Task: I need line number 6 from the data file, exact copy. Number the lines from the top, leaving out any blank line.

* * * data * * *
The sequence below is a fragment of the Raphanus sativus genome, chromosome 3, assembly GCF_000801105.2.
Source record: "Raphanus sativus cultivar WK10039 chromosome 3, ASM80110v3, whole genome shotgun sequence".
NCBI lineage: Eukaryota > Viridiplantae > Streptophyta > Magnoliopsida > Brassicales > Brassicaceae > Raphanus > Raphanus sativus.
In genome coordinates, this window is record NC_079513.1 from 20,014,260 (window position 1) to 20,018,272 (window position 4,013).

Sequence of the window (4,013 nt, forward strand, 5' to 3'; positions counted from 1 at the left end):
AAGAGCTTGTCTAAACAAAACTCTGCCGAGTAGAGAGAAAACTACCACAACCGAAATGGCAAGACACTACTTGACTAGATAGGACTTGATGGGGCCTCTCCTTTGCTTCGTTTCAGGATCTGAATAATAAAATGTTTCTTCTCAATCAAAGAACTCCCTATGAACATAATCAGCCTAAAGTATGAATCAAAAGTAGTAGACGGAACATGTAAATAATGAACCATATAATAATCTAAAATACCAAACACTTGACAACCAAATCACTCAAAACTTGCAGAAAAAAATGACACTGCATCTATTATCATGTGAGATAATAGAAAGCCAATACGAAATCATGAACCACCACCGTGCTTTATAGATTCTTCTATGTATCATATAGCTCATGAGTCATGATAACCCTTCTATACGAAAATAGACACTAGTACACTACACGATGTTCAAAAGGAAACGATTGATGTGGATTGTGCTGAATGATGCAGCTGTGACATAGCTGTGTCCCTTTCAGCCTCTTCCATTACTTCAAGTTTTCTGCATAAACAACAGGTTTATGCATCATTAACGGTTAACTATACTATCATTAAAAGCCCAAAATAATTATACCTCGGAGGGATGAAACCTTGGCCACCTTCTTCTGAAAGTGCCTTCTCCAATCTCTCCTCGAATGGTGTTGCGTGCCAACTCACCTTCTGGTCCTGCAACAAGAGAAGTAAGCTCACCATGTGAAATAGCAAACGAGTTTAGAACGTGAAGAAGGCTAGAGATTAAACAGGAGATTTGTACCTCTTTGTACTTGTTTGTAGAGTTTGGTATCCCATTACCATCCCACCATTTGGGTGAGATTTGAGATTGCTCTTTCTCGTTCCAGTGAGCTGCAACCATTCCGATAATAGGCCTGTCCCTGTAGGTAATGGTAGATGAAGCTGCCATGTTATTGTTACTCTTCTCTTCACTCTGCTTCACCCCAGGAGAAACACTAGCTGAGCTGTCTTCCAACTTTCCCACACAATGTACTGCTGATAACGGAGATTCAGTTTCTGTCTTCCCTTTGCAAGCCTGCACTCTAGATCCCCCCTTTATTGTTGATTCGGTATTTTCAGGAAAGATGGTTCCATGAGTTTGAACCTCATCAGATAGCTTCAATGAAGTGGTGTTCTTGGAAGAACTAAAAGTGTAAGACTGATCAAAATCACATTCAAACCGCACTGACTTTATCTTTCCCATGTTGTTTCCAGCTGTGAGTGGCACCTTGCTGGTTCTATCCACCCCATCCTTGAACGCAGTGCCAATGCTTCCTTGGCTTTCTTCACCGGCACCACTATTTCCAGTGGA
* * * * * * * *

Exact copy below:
AAGAGCTTGTCTAAACAAAACTCTGCCGAGTAGAGAGAAAACTACCACAACCGAAATGGCAAGACACTACTTGACTAGATAGGACTTGATGGGGCCTCTCCTTTGCTTCGTTTCAGGATCTGAATAATAAAATGTTTCTTCTCAATCAAAGAACTCCCTATGAACATAATCAGCCTAAAGTATGAATCAAAAGTAGTAGACGGAACATGTAAATAATGAACCATATAATAATCTAAAATACCAAACACTTGACAACCAAATCACTCAAAACTTGCAGAAAAAAATGACACTGCATCTATTATCATGTGAGATAATAGAAAGCCAATACGAAATCATGAACCACCACCGTGCTTTATAGATTCTTCTATGTATCATATAGCTCATGAGTCATGATAACCCTTCTATACGAAAATAGACACTAGTACACTACACGATGTTCAAAAGGAAACGATTGATGTGGATTGTGCTGAATGATGCAGCTGTGACATAGCTGTGTCCCTTTCAGCCTCTTCCATTACTTCAAGTTTTCTGCATAAACAACAGGTTTATGCATCATTAACGGTTAACTATACTATCATTAAAAGCCCAAAATAATTATACCTCGGAGGGATGAAACCTTGGCCACCTTCTTCTGAAAGTGCCTTCTCCAATCTCTCCTCGAATGGTGTTGCGTGCCAACTCACCTTCTGGTCCTGCAACAAGAGAAGTAAGCTCACCATGTGAAATAGCAAACGAGTTTAGAACGTGAAGAAGGCTAGAGATTAAACAGGAGATTTGTACCTCTTTGTACTTGTTTGTAGAGTTTGGTATCCCATTACCATCCCACCATTTGGGTGAGATTTGAGATTGCTCTTTCTCGTTCCAGTGAGCTGCAACCATTCCGATAATAGGCCTGTCCCTGTAGGTAATGGTAGATGAAGCTGCCATGTTATTGTTACTCTTCTCTTCACTCTGCTTCACCCCAGGAGAAACACTAGCTGAGCTGTCTTCCAACTTTCCCACACAATGTACTGCTGATAACGGAGATTCAGTTTCTGTCTTCCCTTTGCAAGCCTGCACTCTAGATCCCCCCTTTATTGTTGATTCGGTATTTTCAGGAAAGATGGTTCCATGAGTTTGAACCTCATCAGATAGCTTCAATGAAGTGGTGTTCTTGGAAGAACTAAAAGTGTAAGACTGATCAAAATCACATTCAAACCGCACTGACTTTATCTTTCCCATGTTGTTTCCAGCTGTGAGTGGCACCTTGCTGGTTCTATCCACCCCATCCTTGAACGCAGTGCCAATGCTTCCTTGGCTTTCTTCACCGGCACCACTATTTCCAGTGGA